What do you think? Which of the remaining free agents would you invest in? Are there any teams that you think would be particularly good fits for any available FAs? Or do you think clubs would be better off passing on this group of players in favor of a G League call-up or an undrafted rookie?

Jump into the comment section below to share your thoughts on the remaining players from this year’s free agent class.

Community Shootaround: New Playoff Teams

Change is constant, especially in the NBA. It wasn’t long ago that the Bulls and Pacers seemed like perennial playoff contenders in the East and the Jazz were a rising power in the West.

Gordon Hayward single-handedly changed the fortunes in Utah when he left for greener pastures in Boston. Chicago reacted to a string of disappointing seasons by trading Jimmy Butler to Minnesota. And Indiana didn’t want to be left empty handed when Paul George reached free agency, so the All-Star forward was shipped to Oklahoma City.

But for every team on the decline, there are others on the rise. The bottom half of the Eastern playoff picture was already jumbled before the offseason started, and some young teams looked ready to challenge the traditional powers in the West.

With training camps about a week away, let’s examine some of last year’s non-playoff teams that might be ready for the postseason:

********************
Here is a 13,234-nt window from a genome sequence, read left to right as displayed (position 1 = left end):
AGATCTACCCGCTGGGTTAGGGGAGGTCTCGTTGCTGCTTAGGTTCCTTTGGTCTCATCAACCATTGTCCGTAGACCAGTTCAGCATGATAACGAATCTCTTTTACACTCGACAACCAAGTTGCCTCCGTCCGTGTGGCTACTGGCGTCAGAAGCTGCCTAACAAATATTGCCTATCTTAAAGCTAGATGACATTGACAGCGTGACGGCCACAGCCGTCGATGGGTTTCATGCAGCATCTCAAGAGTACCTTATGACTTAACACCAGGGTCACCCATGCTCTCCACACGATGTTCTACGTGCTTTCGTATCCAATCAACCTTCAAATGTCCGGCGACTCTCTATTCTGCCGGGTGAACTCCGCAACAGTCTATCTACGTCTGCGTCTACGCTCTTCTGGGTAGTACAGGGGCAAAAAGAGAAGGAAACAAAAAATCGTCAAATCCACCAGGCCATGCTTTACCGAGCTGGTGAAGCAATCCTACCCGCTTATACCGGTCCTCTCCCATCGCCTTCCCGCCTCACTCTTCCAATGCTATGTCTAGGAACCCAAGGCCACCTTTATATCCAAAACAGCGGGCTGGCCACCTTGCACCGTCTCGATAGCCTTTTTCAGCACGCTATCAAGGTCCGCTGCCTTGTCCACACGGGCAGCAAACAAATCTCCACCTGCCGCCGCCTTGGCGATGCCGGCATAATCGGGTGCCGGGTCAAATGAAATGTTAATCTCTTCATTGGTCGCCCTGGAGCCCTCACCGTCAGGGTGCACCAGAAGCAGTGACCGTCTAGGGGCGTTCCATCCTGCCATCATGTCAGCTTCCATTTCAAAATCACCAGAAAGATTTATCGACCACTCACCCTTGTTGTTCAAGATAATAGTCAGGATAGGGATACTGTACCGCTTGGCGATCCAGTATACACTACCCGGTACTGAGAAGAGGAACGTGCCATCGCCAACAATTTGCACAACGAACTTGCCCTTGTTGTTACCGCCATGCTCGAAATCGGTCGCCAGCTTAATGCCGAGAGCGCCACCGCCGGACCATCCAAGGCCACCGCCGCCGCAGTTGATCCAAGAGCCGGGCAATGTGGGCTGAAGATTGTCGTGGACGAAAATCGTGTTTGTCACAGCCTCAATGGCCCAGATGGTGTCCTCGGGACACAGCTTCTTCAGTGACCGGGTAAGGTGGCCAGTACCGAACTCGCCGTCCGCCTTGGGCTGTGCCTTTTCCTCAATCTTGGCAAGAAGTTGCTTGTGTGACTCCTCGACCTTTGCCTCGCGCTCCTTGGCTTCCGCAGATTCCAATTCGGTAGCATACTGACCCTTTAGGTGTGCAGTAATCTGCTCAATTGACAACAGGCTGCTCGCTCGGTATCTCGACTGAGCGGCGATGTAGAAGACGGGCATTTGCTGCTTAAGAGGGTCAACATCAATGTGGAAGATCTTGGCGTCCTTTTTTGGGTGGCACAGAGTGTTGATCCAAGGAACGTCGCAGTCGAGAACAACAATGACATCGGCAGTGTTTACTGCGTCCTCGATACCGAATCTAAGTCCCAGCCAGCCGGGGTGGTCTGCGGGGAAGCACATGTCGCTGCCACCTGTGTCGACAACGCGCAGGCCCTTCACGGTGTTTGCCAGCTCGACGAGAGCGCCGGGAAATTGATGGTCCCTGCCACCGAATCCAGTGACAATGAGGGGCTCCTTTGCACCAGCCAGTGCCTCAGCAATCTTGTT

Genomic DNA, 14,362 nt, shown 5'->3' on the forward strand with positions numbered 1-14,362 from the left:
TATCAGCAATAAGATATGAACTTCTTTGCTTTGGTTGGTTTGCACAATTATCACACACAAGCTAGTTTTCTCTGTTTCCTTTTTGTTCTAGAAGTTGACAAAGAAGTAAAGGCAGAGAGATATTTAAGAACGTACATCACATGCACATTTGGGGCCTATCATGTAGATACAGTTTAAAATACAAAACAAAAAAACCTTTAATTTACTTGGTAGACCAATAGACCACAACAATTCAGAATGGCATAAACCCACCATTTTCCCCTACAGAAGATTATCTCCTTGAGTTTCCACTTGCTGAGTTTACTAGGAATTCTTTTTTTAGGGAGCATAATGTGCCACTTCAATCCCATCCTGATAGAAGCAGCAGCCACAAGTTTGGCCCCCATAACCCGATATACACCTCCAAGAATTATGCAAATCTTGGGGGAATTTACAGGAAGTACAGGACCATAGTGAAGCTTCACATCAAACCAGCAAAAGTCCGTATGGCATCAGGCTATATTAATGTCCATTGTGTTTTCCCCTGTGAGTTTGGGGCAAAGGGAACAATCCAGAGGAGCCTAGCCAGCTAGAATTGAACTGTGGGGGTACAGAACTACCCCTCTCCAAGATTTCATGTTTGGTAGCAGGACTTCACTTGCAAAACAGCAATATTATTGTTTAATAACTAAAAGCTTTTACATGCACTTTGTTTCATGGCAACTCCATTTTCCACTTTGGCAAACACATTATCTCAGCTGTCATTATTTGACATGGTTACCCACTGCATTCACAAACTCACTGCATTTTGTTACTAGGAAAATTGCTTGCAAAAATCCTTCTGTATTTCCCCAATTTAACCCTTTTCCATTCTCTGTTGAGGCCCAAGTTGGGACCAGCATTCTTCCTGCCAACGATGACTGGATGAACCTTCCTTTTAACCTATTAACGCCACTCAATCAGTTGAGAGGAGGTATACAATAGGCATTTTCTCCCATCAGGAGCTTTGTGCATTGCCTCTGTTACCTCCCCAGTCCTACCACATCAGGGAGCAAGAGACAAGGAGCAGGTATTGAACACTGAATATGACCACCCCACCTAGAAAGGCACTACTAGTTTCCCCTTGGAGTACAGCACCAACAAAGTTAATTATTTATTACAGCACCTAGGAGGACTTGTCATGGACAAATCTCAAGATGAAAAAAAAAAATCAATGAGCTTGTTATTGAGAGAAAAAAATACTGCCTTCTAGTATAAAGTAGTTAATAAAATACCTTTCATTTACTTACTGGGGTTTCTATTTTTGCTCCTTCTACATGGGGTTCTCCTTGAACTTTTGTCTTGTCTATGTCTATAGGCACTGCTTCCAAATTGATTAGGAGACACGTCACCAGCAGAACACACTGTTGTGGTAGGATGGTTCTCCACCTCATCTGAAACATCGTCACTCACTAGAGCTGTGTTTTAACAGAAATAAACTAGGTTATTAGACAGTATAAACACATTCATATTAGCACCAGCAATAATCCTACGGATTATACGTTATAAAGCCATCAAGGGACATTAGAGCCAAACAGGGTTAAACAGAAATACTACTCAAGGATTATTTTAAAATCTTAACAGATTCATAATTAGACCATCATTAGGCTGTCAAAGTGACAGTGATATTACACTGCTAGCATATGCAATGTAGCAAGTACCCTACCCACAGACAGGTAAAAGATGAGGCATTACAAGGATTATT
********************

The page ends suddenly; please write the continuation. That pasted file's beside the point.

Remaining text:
• Sixers: It’s rare that a team has two Rookie of the Year candidates, but Philadelphia enters this season with the top picks in the last two drafts in Ben Simmons and Markelle Fultz. Assuming good health, which has been an issue with the Sixers, both should have significant roles on a talented young team. Free agent additions J.J. Redick and Amir Johnson will bring some playoff experience, but Philly’s fortunes fall mainly on the health of Joel Embiid, who was limited to 31 games last season as team doctors were reluctant to take any chances with his surgically repaired right foot.
  • Hornets: Charlotte acquired Dwight Howard at a bargain price, and the former All-Star will try to rebuild his reputation as he joins his third team in three years. The Hornets needed a defensive anchor on an otherwise fine team that actually scored more points than it gave up a year ago, despite winning just 36 games. ESPN’s real plus-minus rating projects 44.1 wins and a fifth-place finish in the East for Charlotte.